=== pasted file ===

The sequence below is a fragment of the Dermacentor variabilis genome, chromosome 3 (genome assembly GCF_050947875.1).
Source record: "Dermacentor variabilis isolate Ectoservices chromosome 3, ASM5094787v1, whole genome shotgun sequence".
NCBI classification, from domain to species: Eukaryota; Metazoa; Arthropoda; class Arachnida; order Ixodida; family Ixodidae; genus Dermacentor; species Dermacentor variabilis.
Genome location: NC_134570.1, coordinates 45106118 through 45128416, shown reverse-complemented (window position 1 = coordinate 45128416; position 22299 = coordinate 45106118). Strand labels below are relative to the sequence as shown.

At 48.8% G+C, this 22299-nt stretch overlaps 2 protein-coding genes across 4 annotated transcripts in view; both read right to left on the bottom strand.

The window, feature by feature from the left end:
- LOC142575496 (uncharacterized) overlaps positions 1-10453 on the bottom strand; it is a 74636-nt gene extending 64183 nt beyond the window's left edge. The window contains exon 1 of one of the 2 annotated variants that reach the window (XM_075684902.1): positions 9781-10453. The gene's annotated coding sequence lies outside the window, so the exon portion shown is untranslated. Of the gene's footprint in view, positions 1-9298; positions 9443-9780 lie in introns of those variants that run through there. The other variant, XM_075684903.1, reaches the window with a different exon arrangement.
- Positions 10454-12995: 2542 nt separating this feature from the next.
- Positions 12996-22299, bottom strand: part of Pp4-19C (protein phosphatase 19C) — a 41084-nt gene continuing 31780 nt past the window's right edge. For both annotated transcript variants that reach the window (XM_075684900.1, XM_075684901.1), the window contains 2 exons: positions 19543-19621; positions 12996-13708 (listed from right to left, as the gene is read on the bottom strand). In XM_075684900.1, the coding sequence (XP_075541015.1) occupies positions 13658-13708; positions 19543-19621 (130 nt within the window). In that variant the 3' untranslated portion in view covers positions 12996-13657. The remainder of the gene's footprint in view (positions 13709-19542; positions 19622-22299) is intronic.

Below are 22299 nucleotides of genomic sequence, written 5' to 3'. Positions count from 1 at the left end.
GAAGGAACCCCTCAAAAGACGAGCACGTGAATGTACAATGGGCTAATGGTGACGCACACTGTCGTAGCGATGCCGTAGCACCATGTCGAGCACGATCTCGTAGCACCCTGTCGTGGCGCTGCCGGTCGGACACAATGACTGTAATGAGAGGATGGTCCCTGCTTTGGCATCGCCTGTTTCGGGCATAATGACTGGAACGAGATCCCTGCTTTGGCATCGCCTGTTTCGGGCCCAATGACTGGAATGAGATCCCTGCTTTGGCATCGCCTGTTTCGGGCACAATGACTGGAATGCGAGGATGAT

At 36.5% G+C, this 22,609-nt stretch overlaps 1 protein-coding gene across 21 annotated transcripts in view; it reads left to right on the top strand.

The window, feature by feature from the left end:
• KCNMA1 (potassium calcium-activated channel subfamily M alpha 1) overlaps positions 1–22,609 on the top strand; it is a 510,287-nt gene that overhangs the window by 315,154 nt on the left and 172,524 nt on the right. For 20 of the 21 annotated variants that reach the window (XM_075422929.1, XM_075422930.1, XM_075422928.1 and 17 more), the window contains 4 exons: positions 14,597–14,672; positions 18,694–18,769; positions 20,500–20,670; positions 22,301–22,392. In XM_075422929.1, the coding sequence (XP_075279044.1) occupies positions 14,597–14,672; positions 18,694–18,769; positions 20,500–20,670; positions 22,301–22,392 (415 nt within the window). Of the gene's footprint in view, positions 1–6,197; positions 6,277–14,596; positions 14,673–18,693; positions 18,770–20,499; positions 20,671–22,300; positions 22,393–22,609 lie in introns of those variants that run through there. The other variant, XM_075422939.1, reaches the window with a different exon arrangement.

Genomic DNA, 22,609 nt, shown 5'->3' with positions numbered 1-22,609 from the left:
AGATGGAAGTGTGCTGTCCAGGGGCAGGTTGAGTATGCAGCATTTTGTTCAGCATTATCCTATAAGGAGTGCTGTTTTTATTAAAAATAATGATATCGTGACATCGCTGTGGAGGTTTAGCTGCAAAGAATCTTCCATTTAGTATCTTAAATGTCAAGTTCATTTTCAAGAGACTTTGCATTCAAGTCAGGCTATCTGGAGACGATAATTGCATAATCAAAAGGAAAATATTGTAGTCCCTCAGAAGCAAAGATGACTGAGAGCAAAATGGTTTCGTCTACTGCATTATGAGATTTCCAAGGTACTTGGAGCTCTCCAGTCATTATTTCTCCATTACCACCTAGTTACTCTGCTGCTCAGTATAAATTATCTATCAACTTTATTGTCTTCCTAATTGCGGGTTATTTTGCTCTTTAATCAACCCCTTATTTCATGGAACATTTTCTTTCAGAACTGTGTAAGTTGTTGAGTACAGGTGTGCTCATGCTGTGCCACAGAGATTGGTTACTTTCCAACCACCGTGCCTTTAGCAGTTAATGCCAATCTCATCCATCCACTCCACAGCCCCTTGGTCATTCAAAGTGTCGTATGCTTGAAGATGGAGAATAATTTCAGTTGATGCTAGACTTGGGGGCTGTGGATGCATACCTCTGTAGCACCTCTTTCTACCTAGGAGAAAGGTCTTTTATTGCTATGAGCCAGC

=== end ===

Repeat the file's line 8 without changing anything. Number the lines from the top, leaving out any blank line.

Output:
- Positions 10454-12995: 2542 nt separating this feature from the next.